getinthedamnbox: games, sounds, and other work by Matt B

NEETs of Gēcí

Each year, I make an experimental game with input from friends, and then I run a single playthrough of that game. The results are never what I expect, but that’s the point. I spend the entire playthrough resolving problems, moving the game forward, and—best of all—explaining every hiccup with lore.

The rules of NEETs of Gēcí 2015 and 2016 are explained here:

Gēcí Lore

“When a new war starts, the first days are more mess than battle. Commanders are forced to make tactical decisions in an unfamiliar and untested environment. It’s even worse for the NEETs: they’re sent into combat without yet knowing how to exist, let alone fight. Do they have bodies this year? Is there gravity? Any physics at all? Sometimes, entire factions are wiped out before they know which way is up.

Unlike matter-based planets, Gēcí does not need to cool after forming. It can, however, be unstable. Some years, the aftershocks of genesis are so pronounced that they result in a micro-collapse, resetting the war.”

–Gēcí historian Jìyì

“Although suffering and death are not features of life in Gēcí, rivalry and revenge most certainly are. A defeated faction never forgets the NEETs that took it down.

The NEET language has an expression that translates literally to ‘blood debt’—despite the fact that NEETs do not bleed.”

–Gēcí historian Jìyì

“Sooner or later, light skirmishes always give way to full-blown conquest. But it does not happen all at once: some corners of Gēcí fall more quickly than others. The first time this happens, the entire continent takes note. For the NEETs, every war is a world war.”

–Gēcí historian Jìyì

“It is reasonable to believe that intelligent creatures loathe conflict because of its mortal horrors: gore, pain, murder. But what does it say when even in a deathless war, some succumb to despair?”

–Gēcí historian Jìyì

“In the twilight between wars, the NEETs do not train, fight, or even squabble. It would be futile, like an athlete practicing without knowing which sport is to be played.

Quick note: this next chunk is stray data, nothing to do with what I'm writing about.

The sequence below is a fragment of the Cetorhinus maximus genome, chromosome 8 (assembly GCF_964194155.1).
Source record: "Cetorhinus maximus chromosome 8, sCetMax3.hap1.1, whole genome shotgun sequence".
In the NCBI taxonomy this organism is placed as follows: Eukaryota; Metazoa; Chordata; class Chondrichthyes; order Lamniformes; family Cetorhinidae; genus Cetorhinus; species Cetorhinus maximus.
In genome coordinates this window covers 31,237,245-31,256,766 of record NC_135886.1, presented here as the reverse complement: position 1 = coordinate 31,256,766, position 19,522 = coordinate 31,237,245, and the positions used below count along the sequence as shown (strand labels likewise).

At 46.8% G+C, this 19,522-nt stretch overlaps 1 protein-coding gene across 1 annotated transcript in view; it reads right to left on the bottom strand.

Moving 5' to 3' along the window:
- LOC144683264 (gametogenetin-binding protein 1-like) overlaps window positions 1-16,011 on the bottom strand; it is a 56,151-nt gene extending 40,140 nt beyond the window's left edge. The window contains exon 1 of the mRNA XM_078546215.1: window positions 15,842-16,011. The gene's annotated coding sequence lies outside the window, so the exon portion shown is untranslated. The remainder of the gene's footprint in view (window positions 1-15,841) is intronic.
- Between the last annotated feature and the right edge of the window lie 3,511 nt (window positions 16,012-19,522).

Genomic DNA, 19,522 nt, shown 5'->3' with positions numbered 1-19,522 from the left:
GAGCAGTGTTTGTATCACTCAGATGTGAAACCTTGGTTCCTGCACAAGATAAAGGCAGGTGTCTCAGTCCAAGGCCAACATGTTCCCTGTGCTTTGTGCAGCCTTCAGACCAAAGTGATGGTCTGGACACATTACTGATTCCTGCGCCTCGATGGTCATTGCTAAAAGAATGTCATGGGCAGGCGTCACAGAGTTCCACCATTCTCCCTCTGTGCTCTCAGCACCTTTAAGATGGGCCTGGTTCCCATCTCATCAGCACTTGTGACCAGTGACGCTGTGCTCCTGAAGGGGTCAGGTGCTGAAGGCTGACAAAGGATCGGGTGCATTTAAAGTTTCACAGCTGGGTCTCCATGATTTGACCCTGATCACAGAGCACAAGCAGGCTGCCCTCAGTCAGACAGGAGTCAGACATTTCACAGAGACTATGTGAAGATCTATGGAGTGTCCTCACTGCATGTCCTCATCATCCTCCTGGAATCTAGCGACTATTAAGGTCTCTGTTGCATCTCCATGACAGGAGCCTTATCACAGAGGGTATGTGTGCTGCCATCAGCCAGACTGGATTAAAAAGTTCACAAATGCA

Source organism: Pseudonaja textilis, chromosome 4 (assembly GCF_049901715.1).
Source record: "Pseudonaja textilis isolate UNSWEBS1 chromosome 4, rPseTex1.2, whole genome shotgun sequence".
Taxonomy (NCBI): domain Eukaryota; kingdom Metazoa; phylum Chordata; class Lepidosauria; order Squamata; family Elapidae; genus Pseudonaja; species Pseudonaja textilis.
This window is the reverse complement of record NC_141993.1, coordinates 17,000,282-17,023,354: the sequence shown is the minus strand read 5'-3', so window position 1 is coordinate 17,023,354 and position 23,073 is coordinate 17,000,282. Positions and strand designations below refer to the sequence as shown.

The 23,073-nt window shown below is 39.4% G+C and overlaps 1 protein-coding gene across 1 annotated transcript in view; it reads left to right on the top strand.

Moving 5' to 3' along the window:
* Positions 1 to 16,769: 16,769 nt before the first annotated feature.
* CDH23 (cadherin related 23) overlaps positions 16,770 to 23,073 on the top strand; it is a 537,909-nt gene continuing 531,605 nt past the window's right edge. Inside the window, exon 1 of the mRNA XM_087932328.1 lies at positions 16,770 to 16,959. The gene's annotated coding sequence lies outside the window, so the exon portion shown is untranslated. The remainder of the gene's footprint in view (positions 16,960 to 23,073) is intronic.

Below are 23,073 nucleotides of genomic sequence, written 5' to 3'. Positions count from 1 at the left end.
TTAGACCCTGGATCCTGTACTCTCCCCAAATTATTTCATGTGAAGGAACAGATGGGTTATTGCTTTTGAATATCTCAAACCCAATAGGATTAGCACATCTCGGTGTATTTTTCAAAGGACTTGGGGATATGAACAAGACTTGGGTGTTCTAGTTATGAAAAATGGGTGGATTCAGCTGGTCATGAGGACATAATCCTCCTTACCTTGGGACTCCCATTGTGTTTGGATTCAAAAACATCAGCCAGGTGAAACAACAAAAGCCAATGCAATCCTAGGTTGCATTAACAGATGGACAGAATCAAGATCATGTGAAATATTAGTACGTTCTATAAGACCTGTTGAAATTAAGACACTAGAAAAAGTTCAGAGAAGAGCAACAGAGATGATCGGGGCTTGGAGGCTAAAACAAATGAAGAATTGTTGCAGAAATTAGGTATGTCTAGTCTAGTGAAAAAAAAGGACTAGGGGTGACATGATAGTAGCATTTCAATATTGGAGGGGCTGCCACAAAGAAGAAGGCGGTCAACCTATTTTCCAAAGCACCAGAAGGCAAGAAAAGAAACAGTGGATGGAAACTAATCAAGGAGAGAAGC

Peace, then, is enforced through global helplessness.”

–Gēcí historian Jìyì

“Why do the NEETs fight? If they were to work together, they could open the Lock in a matter of days. But instead they choose conflict. They elect to get in each other’s way. Why? Stupidity?

No. The NEETs of Gēcí are intelligent enough to lob valence hacks and zero scrubs; they adapt to new realities with ease. Simple ignorance cannot explain the NEETs’ unwillingness to choose peace.

When war erupts in Gēcí, there is certainly a good reason for it. We just lack the ability to understand what it is.”

–Gēcí historian Jìyì

“Are there times of silence in Gēcí? Or does music play continuously?

The answer to both questions is ‘yes.’ There is silence, but its beats are counted.”

–Gēcí historian Jìyì

“Fairy tales in Gēcí often center on themes of failure and defeat. In one well-known story, an outnumbered group of NEET defenders persevere for many days but are eventually overwhelmed. The NEETs fall one by one, and the earth beneath them hums a single note for each. (Storytellers commonly vocalize the note as, ‘Bo!’) Over the course of the climactic final battle, Gēcí sings the conquered army to sleep, one NEET at a time: ‘Bobobo-bo! Bo-bobo!’

It speaks volumes about the NEETs that, in their fairy tales, Gēcí almost always sides with the fallen over the triumphant."

–Gēcí historian Jìyì

“Only in Gēcí do individuals have the chance to self-avenge. A NEET’s pronouncement that they will haunt their betrayer is not an appeal to the supernatural.”

–Gēcí historian Jìyì

“Silhouette… Yes… I’m familiar with the concept. It extends well beyond Gēcí and is therefore outside my area of expertise. But I can speak of it in general terms.

‘Sightings’ of Silhouette have been made on many worlds, but they can hardly be described as such, because they never involve sensory evidence. Witnesses recall an unexplained changing of the mind, a break in the continuity of their thoughts. They say it is barely perceptible, to the point where most eventually let go of the idea, putting it in the same category as déjà vu.

Empirical evidence of Silhouette exists, but it is sparse and inconclusive. The phenomenon has been observed only in the way that the wind is observed in the fluttering of a distant leaf.

For Gēcí, specifically, some scholars have proposed Silhouette as an explanation for peculiar behavior among the NEETs. In one war, for example, multiple NEET factions left a lush region uninhabited for no clear reason, maneuvering around it with inexplicable synchronization. Tactical rationale was provided during combat, but, upon later review, it was found to be shaky—even to the NEETs that came up with it in the first place.

Many believers claim that Silhouette is a perspective-shifting force: camera rotation in an isometric world. Nothing changes, but somehow everything does, and you realize, mid-conversation, that the lights are out and you are alone.

To a devoted few, Silhouette operates with intent—not as an ‘it,’ but as ‘they.’ The motives of Silhouettes range from malice to mischief to instruction depending on who you ask, but one unifying belief is that they have an appreciation for irony. An obstacle disappears, and for a moment you rejoice. But then it hits you: What if that obstacle had actually been protecting you all along?”

–Gēcí historian Jìyì

“Every NEET hopes their final hours will be their finest.”

–Gēcí historian Jìyì